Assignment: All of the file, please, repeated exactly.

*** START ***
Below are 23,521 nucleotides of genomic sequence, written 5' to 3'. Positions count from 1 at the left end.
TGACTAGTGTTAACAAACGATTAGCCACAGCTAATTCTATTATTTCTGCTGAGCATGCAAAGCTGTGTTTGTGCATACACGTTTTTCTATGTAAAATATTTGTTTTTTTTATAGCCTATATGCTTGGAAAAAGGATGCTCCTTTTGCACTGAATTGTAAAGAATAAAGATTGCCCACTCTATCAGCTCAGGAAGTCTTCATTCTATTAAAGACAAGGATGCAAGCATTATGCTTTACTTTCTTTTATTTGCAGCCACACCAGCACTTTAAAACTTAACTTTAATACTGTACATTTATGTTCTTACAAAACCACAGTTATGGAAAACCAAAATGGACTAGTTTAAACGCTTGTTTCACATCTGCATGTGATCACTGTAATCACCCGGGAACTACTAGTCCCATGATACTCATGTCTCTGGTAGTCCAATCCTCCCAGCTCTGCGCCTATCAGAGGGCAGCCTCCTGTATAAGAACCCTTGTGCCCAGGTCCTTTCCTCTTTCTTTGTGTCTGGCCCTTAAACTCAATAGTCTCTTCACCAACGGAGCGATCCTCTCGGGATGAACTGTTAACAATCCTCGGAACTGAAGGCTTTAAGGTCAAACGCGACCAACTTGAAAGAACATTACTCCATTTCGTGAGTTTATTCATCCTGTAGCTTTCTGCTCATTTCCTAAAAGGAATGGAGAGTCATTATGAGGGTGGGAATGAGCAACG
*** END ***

Below are 23,521 nucleotides of genomic sequence, written 5' to 3'. Positions count from 1 at the left end.
TGACTAGTGTTAACAAACGATTAGCCACAGCTAATTCTATTATTTCTGCTGAGCATGCAAAGCTGTGTTTGTGCATACACGTTTTTCTATGTAAAATATTTGTTTTTTTTATAGCCTATATGCTTGGAAAAAGGATGCTCCTTTTGCACTGAATTGTAAAGAATAAAGATTGCCCACTCTATCAGCTCAGGAAGTCTTCATTCTATTAAAGACAAGGATGCAAGCATTATGCTTTACTTTCTTTTATTTGCAGCCACACCAGCACTTTAAAACTTAACTTTAATACTGTACATTTATGTTCTTACAAAACCACAGTTATGGAAAACCAAAATGGACTAGTTTAAACGCTTGTTTCACATCTGCATGTGATCACTGTAATCACCCGGGAACTACTAGTCCCATGATACTCATGTCTCTGGTAGTCCAATCCTCCCAGCTCTGCGCCTATCAGAGGGCAGCCTCCTGTATAAGAACCCTTGTGCCCAGGTCCTTTCCTCTTTCTTTGTGTCTGGCCCTTAAACTCAATAGTCTCTTCACCAACGGAGCGATCCTCTCGGGATGAACTGTTAACAATCCTCGGAACTGAAGGCTTTAAGGTCAAACGCGACCAACTTGAAAGAACATTACTCCATTTCGTGAGTTTATTCATCCTGTAGCTTTCTGCTCATTTCCTAAAAGGAATGGAGAGTCATTATGAGGGTGGGAATGAGCAACG